I grew up in a family that understood anger as a threat to relationship. As such, raised voices or certain vocal tones got us a ticket to our bedrooms where we were supposed to magically get over it. Only we didn’t.
When I began following Jesus as a college freshman, I received two conflicting messages about anger. The Bible seemed to validate it. Scripture recounts numerous stories of God’s anger as well as His wrath, some of it directed toward sinful humanity and some toward evil. Jesus freely expressed His anger when He overturned the money changers’ tables.
But in the present tense, the only time anger was an approved expression within the Church was when a fiery preacher took the pulpit. Much like my family of origin, most Christians covered over their anger with a veneer of niceness.
The unfortunate conundrum is that unless humans pathologically detach, we cannot avoid anger. If you are awake and paying attention, there’s actually a lot going on around the globe to inspire this threatening emotion. Just turn on the news and you’ll see what I mean: terrorist group Boko Haram kidnapped more than 200 Nigerian school girls, most of whom remain unaccounted for. Last month, 210 passengers drowned (and 92 are still missing) when a South Korean ferry capsized due to human failure. Three American doctors, volunteering in Afghanistan, were shot and killed. The number of dead from the Syrian conflict now tops 150,000.
God does not call us to be emotional agnostics. Anger is one of many appropriate responses to atrocities, particularly those that end in premature death. When Lazarus died and Jesus faced his grieving sister, Scripture tells us “a deep anger welled up within Him, and He was deeply troubled” (John 11:33). Because of His divinity, Jesus didn’t have to worry about sinning in His anger. As Paul notes in Ephesians, we, unfortunately, do.
How are we to respond well and authentically when the inevitable anger rises up within us?
1. Learn to Recognize Anger.
Those of us who have been taught to avoid or ignore anger have become so skilled that we automatically redirect these feelings as soon as they appear on the periphery of our emotional radar. Without becoming obsessively analytical, pay attention to over-eating, sarcasm, aggressive driving, or other potential masked expressions of anger.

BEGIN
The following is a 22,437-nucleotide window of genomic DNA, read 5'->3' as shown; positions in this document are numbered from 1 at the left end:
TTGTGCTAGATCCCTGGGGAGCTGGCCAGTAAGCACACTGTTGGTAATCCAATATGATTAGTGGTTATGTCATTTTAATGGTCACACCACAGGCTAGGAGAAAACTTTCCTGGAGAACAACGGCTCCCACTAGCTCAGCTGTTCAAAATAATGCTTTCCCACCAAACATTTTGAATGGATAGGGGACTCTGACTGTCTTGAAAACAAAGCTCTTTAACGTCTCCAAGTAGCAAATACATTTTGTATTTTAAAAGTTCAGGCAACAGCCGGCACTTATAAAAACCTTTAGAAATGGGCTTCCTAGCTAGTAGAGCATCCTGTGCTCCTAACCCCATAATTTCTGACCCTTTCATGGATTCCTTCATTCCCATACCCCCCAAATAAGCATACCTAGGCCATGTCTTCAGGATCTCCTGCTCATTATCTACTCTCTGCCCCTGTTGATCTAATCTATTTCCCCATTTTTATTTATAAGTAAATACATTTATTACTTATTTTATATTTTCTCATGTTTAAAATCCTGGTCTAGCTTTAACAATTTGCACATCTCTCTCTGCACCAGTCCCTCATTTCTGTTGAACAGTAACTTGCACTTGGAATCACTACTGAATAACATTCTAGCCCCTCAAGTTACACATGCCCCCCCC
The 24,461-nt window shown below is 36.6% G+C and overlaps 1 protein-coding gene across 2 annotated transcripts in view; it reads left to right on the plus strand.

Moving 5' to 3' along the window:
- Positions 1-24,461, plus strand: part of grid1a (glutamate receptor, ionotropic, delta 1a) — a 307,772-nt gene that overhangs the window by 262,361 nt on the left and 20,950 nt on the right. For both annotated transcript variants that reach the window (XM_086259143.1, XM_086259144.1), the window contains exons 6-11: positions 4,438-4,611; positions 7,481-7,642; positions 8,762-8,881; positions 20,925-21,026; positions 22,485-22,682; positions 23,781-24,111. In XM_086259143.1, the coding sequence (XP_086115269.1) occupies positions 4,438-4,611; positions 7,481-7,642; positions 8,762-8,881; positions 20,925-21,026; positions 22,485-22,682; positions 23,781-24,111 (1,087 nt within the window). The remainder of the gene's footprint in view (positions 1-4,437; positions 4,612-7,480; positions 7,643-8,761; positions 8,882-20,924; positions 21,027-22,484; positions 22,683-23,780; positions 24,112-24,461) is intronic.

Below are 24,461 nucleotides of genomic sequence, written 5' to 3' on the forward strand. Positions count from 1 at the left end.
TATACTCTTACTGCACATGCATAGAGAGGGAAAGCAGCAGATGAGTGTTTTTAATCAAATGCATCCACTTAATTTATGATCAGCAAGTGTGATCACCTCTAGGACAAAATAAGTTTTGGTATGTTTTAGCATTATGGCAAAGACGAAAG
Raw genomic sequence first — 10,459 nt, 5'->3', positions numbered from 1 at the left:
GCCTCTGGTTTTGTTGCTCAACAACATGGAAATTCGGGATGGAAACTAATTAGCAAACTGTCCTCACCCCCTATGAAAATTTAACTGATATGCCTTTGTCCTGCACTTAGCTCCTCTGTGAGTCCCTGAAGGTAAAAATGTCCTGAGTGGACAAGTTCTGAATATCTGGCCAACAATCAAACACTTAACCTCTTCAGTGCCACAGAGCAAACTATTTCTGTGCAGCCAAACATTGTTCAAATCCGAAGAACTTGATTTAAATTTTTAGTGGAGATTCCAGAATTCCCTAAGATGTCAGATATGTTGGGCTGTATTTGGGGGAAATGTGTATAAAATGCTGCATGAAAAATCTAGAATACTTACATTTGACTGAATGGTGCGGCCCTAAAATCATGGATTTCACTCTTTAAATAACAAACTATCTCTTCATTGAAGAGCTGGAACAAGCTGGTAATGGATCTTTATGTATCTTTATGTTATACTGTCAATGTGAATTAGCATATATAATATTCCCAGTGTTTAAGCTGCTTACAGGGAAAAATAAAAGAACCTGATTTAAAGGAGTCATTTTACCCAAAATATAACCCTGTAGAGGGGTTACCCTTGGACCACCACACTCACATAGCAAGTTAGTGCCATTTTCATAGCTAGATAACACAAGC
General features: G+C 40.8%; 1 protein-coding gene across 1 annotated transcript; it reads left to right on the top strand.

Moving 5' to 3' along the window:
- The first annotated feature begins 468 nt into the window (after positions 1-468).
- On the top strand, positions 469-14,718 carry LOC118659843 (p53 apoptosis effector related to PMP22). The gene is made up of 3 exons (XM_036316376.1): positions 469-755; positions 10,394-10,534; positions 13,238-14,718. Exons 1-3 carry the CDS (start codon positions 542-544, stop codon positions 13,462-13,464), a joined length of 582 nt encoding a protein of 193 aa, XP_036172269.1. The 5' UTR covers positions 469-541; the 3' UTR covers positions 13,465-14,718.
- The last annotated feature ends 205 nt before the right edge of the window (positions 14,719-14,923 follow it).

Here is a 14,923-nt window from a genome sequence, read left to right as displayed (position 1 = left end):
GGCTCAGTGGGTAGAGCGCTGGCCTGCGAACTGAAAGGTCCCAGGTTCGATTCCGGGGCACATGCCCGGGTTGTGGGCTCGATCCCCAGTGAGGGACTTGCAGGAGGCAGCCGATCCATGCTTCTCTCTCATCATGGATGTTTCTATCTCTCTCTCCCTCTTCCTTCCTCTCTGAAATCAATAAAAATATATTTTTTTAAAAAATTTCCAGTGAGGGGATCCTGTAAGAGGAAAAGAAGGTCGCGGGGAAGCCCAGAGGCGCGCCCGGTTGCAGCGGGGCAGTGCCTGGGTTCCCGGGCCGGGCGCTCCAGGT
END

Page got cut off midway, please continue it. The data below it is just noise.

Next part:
2. Admit You’re Angry Even if it Terrifies You.
I would rather crush grubs between my fingers than admit that I am angry in real time. I often resist being honest because I’m afraid I’ll shred someone with my words or that the person on the other end of my anger will decide the relationship is not worth the trouble. When asked if everything is OK, it’s easier to say, “I’m fine” rather than, “Actually, I’m really angry about that condescending remark you just made.” But by blatantly lying (the former option), I am disregarding God’s mandate to speak the truth.
Obviously, it’s not always wise to be that transparent, but based on my experiences, relationships become deeper and more secure when we take appropriate risks.
3. Avoid Blaming Others For Your Anger.
This gets tricky as it’s typically another’s words, actions or lack of words and actions that triggered our anger. Regardless of what someone else does or doesn’t do, we are responsible for our own feelings and the actions which emerge as a result of them. Blaming others renders us impotent to bring about change.
4. Discern Anger’s Message.
Despite the elevated blood pressure that accompanies anger, we must become still enough to learn what it is trying to communicate. According to author Harriet Goldhor Lerner, “Our anger may be a message that we are being hurt, that our rights are being violated … or that our beliefs are being compromised.” Because God created us to be empathetic, we also feel anger on behalf of others, particularly the oppressed and marginalized, when they experience pain or injustice. (Just to note, sometimes, anger is simply trying to tell us that we need more sleep!)
5. Constructively Express Your Anger.
Years ago when I was mired waist-deep in anger, I bought two dozen cheap glasses and hurled them against a rock ledge. While I wouldn’t recommend this for everyone, it worked for me. Some of us will prefer to express anger through exercise, playing the piano or baking bread (pounding dough is very therapeutic). For others, words loosen the anger knot. King David often went that route (see Psalm 3.) Learning how to express our anger well will help us to avoid feeling helpless or powerless.
6. Prayerfully Explore Whether You Have Any Pockets of Unforgiveness.
Anger and its evil cousin rage can flourish when we fail to forgive others.
7. Discern What God is Asking of You in the Midst of Your Anger.
If you routinely feel agitated when you drive by strip clubs or XXX movie houses, explore whether God is trying to inspire you to bring an end to the exploitation of women and children. If you feel angry about serving on the greeting team at church, perhaps it’s time to take a break. Let anger motivate you to pray. Much intercessory prayer rises to God’s throne on the wings of anger.
Learning how to recognize, express and move through anger takes time and intentionality. It’s absolutely worth the effort! It’s worth learning to walk through these steps when you feel angry, recognizing it for what it is and allowing God to use you through it.
Dorothy Littell Greco is a writer, author, and photographer who lives and works outside Boston. You can find more of her work on Twitter (@DorothyGreco) or Facebook (Words&Images by Dorothy Greco).